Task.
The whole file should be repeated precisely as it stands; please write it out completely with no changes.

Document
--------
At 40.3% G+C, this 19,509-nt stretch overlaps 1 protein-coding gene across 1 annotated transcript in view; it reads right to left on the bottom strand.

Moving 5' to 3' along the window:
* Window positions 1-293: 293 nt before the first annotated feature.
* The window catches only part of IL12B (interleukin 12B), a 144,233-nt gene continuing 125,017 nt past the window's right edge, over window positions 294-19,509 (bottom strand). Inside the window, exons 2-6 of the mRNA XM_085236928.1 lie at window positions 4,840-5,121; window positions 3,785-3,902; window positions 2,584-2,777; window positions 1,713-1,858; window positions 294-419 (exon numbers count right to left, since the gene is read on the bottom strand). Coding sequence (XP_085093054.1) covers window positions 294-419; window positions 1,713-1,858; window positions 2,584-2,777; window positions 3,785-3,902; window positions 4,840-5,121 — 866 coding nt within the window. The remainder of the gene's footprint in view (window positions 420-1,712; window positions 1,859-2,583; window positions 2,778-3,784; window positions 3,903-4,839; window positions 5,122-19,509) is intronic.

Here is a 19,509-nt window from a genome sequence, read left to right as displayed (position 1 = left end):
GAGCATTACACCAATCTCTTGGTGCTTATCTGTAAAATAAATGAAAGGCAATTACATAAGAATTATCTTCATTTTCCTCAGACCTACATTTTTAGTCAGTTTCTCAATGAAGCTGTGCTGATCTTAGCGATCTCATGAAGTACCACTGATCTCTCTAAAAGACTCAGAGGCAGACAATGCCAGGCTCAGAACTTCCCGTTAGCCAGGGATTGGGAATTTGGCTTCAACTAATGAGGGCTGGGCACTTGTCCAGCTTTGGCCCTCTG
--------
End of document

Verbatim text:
At 40.3% G+C, this 19,509-nt stretch overlaps 1 protein-coding gene across 1 annotated transcript in view; it reads right to left on the bottom strand.

Moving 5' to 3' along the window:
* Window positions 1-293: 293 nt before the first annotated feature.
* The window catches only part of IL12B (interleukin 12B), a 144,233-nt gene continuing 125,017 nt past the window's right edge, over window positions 294-19,509 (bottom strand). Inside the window, exons 2-6 of the mRNA XM_085236928.1 lie at window positions 4,840-5,121; window positions 3,785-3,902; window positions 2,584-2,777; window positions 1,713-1,858; window positions 294-419 (exon numbers count right to left, since the gene is read on the bottom strand). Coding sequence (XP_085093054.1) covers window positions 294-419; window positions 1,713-1,858; window positions 2,584-2,777; window positions 3,785-3,902; window positions 4,840-5,121 — 866 coding nt within the window. The remainder of the gene's footprint in view (window positions 420-1,712; window positions 1,859-2,583; window positions 2,778-3,784; window positions 3,903-4,839; window positions 5,122-19,509) is intronic.

Here is a 19,509-nt window from a genome sequence, read left to right as displayed (position 1 = left end):
GAGCATTACACCAATCTCTTGGTGCTTATCTGTAAAATAAATGAAAGGCAATTACATAAGAATTATCTTCATTTTCCTCAGACCTACATTTTTAGTCAGTTTCTCAATGAAGCTGTGCTGATCTTAGCGATCTCATGAAGTACCACTGATCTCTCTAAAAGACTCAGAGGCAGACAATGCCAGGCTCAGAACTTCCCGTTAGCCAGGGATTGGGAATTTGGCTTCAACTAATGAGGGCTGGGCACTTGTCCAGCTTTGGCCCTCTG